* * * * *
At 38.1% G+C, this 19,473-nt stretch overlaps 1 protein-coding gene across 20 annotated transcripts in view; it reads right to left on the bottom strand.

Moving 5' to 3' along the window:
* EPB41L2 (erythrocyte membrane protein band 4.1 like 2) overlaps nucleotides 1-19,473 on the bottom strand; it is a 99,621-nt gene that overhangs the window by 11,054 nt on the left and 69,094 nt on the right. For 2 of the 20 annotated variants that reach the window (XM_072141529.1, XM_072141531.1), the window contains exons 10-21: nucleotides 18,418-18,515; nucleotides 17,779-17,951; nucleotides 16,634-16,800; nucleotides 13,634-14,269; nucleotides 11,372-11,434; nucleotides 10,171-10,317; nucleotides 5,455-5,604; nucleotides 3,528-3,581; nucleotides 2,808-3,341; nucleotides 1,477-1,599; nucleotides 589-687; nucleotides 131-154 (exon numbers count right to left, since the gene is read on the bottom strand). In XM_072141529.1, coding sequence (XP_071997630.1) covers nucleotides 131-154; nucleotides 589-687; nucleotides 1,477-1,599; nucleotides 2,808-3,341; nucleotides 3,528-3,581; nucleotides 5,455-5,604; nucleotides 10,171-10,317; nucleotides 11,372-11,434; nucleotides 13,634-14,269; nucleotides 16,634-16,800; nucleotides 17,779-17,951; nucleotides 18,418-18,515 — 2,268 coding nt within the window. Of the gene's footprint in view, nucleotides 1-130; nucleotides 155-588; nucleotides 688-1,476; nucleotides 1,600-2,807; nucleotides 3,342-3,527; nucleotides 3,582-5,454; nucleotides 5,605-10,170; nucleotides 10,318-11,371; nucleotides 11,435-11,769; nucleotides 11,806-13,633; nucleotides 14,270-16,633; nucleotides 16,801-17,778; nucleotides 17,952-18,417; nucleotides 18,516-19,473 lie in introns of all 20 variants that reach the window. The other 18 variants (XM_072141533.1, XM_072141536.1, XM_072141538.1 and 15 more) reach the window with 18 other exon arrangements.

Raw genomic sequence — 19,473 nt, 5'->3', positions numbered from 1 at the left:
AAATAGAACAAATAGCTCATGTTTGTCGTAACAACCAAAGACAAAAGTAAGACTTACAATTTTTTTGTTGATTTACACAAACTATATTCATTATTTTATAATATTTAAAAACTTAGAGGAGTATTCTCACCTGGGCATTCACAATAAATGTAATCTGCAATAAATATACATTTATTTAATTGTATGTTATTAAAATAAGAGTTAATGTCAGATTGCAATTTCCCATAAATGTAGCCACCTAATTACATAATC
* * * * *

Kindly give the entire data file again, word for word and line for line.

At 38.1% G+C, this 19,473-nt stretch overlaps 1 protein-coding gene across 20 annotated transcripts in view; it reads right to left on the bottom strand.

Moving 5' to 3' along the window:
* EPB41L2 (erythrocyte membrane protein band 4.1 like 2) overlaps nucleotides 1-19,473 on the bottom strand; it is a 99,621-nt gene that overhangs the window by 11,054 nt on the left and 69,094 nt on the right. For 2 of the 20 annotated variants that reach the window (XM_072141529.1, XM_072141531.1), the window contains exons 10-21: nucleotides 18,418-18,515; nucleotides 17,779-17,951; nucleotides 16,634-16,800; nucleotides 13,634-14,269; nucleotides 11,372-11,434; nucleotides 10,171-10,317; nucleotides 5,455-5,604; nucleotides 3,528-3,581; nucleotides 2,808-3,341; nucleotides 1,477-1,599; nucleotides 589-687; nucleotides 131-154 (exon numbers count right to left, since the gene is read on the bottom strand). In XM_072141529.1, coding sequence (XP_071997630.1) covers nucleotides 131-154; nucleotides 589-687; nucleotides 1,477-1,599; nucleotides 2,808-3,341; nucleotides 3,528-3,581; nucleotides 5,455-5,604; nucleotides 10,171-10,317; nucleotides 11,372-11,434; nucleotides 13,634-14,269; nucleotides 16,634-16,800; nucleotides 17,779-17,951; nucleotides 18,418-18,515 — 2,268 coding nt within the window. Of the gene's footprint in view, nucleotides 1-130; nucleotides 155-588; nucleotides 688-1,476; nucleotides 1,600-2,807; nucleotides 3,342-3,527; nucleotides 3,582-5,454; nucleotides 5,605-10,170; nucleotides 10,318-11,371; nucleotides 11,435-11,769; nucleotides 11,806-13,633; nucleotides 14,270-16,633; nucleotides 16,801-17,778; nucleotides 17,952-18,417; nucleotides 18,516-19,473 lie in introns of all 20 variants that reach the window. The other 18 variants (XM_072141533.1, XM_072141536.1, XM_072141538.1 and 15 more) reach the window with 18 other exon arrangements.

Raw genomic sequence — 19,473 nt, 5'->3', positions numbered from 1 at the left:
AAATAGAACAAATAGCTCATGTTTGTCGTAACAACCAAAGACAAAAGTAAGACTTACAATTTTTTTGTTGATTTACACAAACTATATTCATTATTTTATAATATTTAAAAACTTAGAGGAGTATTCTCACCTGGGCATTCACAATAAATGTAATCTGCAATAAATATACATTTATTTAATTGTATGTTATTAAAATAAGAGTTAATGTCAGATTGCAATTTCCCATAAATGTAGCCACCTAATTACATAATC